Rethinking ECG Classification with Neural Networks as a Sequence-to-Sequence Task

Philipp Sodmann1, Lars Kaderali1, Marcus Vollmer2
1Universit├Ąt Greifswald, 2Institute of Bioinformatics, University Medicine Greifswald


Abstract

Introduction: The ECG is an important non-invasive tool that allows for a rapid diagnosis of life-threatening diseases. Correct interpretation is a skill that requires a lot of practice to learn and master. To aid routine diagnosis, we have trained a network that can segment the ECG and uses the information to identify cardiac pathologies.

Methods: We trained a fully convolutional U-Net with multiple heads to solve problems that build on each other. The segmentation head is trained to segment the ECG into P waves, QRS complexes, and T waves. The head for beat classification is trained to classify a QRS complex as normal, ventricular or supraventricular extrasystole. The classification head was trained to detect pathologies in the ECG. For that we randomly sampled 1500 12-lead ECGs, stratified over all pathologies and manually segmented the ECG and classified each heartbeat. Then, we trained the neural network by optimizing for three distinct criteria and summing their individual losses in a weighted manner. We used Tversky loss for ECG segmentation and binary cross-entropy for beat and pathology classification. The network was trained on 10-second excerpts of ECGs. For ECGs without a manual segmentation, we set the loss for segmentation and beat classification to zero to enable semi-supervised training. Pathologies that were never annotated in a database, like sinus tachycardia in the CPSC dataset, were masked for records taken from that particular database. Generalizability was tested in participation of the PhysioNet/CinC Challenge 2021. We trained a single model and used zeroing of leads for augmentation to solve the classification tasks on 6-, 3- and 2-lead ECGs.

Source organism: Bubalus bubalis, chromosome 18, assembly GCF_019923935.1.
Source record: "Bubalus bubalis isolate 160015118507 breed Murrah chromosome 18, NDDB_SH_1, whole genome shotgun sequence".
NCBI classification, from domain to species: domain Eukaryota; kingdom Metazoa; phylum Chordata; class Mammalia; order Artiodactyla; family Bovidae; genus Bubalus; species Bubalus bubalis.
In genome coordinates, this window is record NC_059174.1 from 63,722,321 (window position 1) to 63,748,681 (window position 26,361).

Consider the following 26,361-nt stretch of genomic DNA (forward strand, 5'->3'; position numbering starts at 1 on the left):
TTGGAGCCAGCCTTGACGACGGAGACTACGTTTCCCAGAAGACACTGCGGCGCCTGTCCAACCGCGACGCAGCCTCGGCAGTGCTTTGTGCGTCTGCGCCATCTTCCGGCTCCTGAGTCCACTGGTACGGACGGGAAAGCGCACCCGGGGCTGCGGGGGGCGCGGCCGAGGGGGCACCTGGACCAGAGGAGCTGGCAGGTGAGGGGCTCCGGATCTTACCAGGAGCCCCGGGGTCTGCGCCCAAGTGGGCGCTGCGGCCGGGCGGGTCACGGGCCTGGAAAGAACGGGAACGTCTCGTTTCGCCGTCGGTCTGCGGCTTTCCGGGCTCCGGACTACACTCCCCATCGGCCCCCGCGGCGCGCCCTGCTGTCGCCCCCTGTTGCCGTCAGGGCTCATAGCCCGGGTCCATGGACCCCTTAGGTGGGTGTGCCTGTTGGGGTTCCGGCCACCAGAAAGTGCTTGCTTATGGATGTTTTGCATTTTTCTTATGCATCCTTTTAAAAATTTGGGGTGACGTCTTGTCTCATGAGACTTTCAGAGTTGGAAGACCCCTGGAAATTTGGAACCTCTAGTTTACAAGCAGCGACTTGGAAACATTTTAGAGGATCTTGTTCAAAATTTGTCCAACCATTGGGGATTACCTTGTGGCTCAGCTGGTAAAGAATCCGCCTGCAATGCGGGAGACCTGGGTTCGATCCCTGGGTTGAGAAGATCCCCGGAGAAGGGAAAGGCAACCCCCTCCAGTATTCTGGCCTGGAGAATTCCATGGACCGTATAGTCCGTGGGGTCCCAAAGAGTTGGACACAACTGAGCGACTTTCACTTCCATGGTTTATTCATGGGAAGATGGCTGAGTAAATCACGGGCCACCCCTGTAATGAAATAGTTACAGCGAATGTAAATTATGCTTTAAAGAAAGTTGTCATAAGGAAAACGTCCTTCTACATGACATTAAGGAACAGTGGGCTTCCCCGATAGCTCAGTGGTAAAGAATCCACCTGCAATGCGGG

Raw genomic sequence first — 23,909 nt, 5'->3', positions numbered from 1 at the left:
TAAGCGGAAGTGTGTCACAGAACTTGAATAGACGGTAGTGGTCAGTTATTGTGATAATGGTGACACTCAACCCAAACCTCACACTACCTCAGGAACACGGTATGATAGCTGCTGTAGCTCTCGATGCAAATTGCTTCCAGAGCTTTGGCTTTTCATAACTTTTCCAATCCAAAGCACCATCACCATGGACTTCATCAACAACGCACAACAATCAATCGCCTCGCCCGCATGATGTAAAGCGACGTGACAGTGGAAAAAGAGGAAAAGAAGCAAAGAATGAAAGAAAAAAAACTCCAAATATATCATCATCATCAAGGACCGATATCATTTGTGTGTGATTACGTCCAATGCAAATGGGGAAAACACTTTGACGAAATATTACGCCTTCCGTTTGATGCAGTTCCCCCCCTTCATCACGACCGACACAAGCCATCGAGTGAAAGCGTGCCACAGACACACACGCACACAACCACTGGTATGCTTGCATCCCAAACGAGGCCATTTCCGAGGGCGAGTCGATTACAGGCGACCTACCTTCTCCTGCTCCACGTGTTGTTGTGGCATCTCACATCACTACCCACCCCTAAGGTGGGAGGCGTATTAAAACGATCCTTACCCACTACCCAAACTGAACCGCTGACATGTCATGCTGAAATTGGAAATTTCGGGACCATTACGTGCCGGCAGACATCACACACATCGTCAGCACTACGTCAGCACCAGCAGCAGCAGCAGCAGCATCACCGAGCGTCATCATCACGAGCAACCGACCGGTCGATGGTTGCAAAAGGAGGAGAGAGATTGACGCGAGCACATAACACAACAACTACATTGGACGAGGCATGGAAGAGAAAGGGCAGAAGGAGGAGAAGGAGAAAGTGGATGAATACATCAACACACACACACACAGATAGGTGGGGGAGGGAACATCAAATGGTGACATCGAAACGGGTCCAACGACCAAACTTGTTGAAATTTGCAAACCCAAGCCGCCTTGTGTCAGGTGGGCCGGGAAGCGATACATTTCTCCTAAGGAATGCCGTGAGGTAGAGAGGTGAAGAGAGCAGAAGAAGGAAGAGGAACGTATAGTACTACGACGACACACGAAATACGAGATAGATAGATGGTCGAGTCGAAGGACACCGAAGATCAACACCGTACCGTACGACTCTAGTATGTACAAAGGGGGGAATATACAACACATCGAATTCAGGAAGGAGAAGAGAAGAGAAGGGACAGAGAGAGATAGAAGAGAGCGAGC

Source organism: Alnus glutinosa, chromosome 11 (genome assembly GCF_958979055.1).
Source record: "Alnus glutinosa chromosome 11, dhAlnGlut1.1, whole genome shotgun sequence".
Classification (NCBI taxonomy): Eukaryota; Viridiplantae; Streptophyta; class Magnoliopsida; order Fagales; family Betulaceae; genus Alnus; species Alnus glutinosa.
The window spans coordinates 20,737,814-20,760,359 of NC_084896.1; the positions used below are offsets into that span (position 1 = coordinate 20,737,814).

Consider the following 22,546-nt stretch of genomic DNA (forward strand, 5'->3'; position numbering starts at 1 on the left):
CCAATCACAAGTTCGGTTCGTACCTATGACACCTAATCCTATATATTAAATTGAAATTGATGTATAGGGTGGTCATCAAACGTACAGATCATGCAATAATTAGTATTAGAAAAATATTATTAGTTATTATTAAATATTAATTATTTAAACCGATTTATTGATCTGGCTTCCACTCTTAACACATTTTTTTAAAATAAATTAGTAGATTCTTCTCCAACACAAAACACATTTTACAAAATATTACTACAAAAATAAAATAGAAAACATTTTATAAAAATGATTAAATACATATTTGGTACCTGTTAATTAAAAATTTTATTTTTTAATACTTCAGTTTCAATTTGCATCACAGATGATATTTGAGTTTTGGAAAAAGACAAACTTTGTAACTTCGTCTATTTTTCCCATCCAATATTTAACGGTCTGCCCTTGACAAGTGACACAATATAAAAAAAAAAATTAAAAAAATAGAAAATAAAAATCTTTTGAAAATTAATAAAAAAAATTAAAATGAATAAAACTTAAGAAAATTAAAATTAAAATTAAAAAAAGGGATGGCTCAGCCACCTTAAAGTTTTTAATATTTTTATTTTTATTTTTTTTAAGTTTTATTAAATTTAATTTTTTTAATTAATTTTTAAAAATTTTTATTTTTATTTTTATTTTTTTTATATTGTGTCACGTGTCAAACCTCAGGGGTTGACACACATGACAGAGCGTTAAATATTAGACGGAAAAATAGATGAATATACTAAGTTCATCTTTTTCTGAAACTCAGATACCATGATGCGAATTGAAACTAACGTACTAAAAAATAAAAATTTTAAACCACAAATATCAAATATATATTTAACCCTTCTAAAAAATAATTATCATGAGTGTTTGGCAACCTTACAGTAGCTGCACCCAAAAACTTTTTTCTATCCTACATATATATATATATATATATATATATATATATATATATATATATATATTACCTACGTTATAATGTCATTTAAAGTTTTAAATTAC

Results: Our team HeartlyAI achieved a challenge score of 0.52 on 12-lead ECGs, and 0.48, 0.52, 0.51 on six, three and two leads respectively. The challenge metrics on a 10% test split were 0.72, 0.58, 0.57 and 0.44.